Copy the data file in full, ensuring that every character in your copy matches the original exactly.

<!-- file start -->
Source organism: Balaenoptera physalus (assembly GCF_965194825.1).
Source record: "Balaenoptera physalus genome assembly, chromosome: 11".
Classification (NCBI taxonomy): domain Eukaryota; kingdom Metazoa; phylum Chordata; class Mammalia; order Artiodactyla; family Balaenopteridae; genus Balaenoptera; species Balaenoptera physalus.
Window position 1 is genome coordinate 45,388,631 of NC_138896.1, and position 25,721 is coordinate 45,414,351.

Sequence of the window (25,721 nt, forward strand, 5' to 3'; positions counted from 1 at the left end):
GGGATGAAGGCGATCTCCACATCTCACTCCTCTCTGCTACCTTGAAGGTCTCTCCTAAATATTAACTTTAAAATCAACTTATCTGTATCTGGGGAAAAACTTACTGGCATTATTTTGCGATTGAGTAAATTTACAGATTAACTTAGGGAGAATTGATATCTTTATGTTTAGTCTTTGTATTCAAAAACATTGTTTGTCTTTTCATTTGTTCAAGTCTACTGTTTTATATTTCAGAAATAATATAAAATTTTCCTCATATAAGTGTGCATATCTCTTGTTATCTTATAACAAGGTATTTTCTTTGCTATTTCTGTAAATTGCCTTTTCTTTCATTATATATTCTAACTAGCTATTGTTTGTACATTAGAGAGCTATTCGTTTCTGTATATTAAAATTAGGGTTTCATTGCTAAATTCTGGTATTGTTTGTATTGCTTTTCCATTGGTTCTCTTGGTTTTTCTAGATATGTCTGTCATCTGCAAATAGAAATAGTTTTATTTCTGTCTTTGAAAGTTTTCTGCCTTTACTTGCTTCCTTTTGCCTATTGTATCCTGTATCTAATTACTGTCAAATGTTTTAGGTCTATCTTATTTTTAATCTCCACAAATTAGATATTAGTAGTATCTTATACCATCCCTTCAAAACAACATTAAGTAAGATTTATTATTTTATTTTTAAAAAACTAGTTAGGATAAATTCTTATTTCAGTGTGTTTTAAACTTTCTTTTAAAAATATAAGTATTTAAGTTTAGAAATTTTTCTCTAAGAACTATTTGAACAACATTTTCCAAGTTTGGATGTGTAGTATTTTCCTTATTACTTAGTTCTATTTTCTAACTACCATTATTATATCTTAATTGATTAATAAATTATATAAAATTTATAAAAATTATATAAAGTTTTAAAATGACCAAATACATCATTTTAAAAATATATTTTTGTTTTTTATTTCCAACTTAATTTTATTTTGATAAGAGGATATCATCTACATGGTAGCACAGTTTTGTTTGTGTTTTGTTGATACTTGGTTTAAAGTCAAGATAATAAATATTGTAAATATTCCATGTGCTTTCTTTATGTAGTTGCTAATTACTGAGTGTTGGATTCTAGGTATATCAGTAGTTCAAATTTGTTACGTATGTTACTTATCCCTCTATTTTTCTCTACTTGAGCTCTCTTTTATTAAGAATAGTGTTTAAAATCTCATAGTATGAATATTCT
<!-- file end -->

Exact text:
Source organism: Balaenoptera physalus (assembly GCF_965194825.1).
Source record: "Balaenoptera physalus genome assembly, chromosome: 11".
Classification (NCBI taxonomy): domain Eukaryota; kingdom Metazoa; phylum Chordata; class Mammalia; order Artiodactyla; family Balaenopteridae; genus Balaenoptera; species Balaenoptera physalus.
Window position 1 is genome coordinate 45,388,631 of NC_138896.1, and position 25,721 is coordinate 45,414,351.

Sequence of the window (25,721 nt, forward strand, 5' to 3'; positions counted from 1 at the left end):
GGGATGAAGGCGATCTCCACATCTCACTCCTCTCTGCTACCTTGAAGGTCTCTCCTAAATATTAACTTTAAAATCAACTTATCTGTATCTGGGGAAAAACTTACTGGCATTATTTTGCGATTGAGTAAATTTACAGATTAACTTAGGGAGAATTGATATCTTTATGTTTAGTCTTTGTATTCAAAAACATTGTTTGTCTTTTCATTTGTTCAAGTCTACTGTTTTATATTTCAGAAATAATATAAAATTTTCCTCATATAAGTGTGCATATCTCTTGTTATCTTATAACAAGGTATTTTCTTTGCTATTTCTGTAAATTGCCTTTTCTTTCATTATATATTCTAACTAGCTATTGTTTGTACATTAGAGAGCTATTCGTTTCTGTATATTAAAATTAGGGTTTCATTGCTAAATTCTGGTATTGTTTGTATTGCTTTTCCATTGGTTCTCTTGGTTTTTCTAGATATGTCTGTCATCTGCAAATAGAAATAGTTTTATTTCTGTCTTTGAAAGTTTTCTGCCTTTACTTGCTTCCTTTTGCCTATTGTATCCTGTATCTAATTACTGTCAAATGTTTTAGGTCTATCTTATTTTTAATCTCCACAAATTAGATATTAGTAGTATCTTATACCATCCCTTCAAAACAACATTAAGTAAGATTTATTATTTTATTTTTAAAAAACTAGTTAGGATAAATTCTTATTTCAGTGTGTTTTAAACTTTCTTTTAAAAATATAAGTATTTAAGTTTAGAAATTTTTCTCTAAGAACTATTTGAACAACATTTTCCAAGTTTGGATGTGTAGTATTTTCCTTATTACTTAGTTCTATTTTCTAACTACCATTATTATATCTTAATTGATTAATAAATTATATAAAATTTATAAAAATTATATAAAGTTTTAAAATGACCAAATACATCATTTTAAAAATATATTTTTGTTTTTTATTTCCAACTTAATTTTATTTTGATAAGAGGATATCATCTACATGGTAGCACAGTTTTGTTTGTGTTTTGTTGATACTTGGTTTAAAGTCAAGATAATAAATATTGTAAATATTCCATGTGCTTTCTTTATGTAGTTGCTAATTACTGAGTGTTGGATTCTAGGTATATCAGTAGTTCAAATTTGTTACGTATGTTACTTATCCCTCTATTTTTCTCTACTTGAGCTCTCTTTTATTAAGAATAGTGTTTAAAATCTCATAGTATGAATATTCT